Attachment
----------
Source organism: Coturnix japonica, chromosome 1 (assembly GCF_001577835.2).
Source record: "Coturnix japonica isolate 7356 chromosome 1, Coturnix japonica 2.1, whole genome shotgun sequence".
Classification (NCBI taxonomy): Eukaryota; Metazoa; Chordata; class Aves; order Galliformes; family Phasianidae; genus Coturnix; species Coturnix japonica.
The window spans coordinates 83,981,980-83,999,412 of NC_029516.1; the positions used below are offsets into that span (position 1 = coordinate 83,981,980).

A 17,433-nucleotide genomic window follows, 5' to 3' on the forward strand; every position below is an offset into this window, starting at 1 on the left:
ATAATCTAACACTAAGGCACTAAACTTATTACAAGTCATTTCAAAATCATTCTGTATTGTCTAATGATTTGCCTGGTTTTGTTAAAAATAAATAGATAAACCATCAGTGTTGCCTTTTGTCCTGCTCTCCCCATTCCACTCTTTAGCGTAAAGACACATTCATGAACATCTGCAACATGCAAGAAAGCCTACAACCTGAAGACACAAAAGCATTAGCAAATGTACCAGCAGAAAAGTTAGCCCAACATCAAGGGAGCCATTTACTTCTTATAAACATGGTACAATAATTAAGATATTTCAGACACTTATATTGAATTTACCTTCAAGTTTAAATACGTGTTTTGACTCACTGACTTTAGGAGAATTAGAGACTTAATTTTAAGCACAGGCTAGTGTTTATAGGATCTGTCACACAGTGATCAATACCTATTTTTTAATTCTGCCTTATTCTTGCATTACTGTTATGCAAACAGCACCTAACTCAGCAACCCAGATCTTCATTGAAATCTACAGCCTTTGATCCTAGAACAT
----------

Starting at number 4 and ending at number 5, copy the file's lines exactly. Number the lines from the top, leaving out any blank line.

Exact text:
The window spans coordinates 83,981,980-83,999,412 of NC_029516.1; the positions used below are offsets into that span (position 1 = coordinate 83,981,980).

A 17,433-nucleotide genomic window follows, 5' to 3' on the forward strand; every position below is an offset into this window, starting at 1 on the left: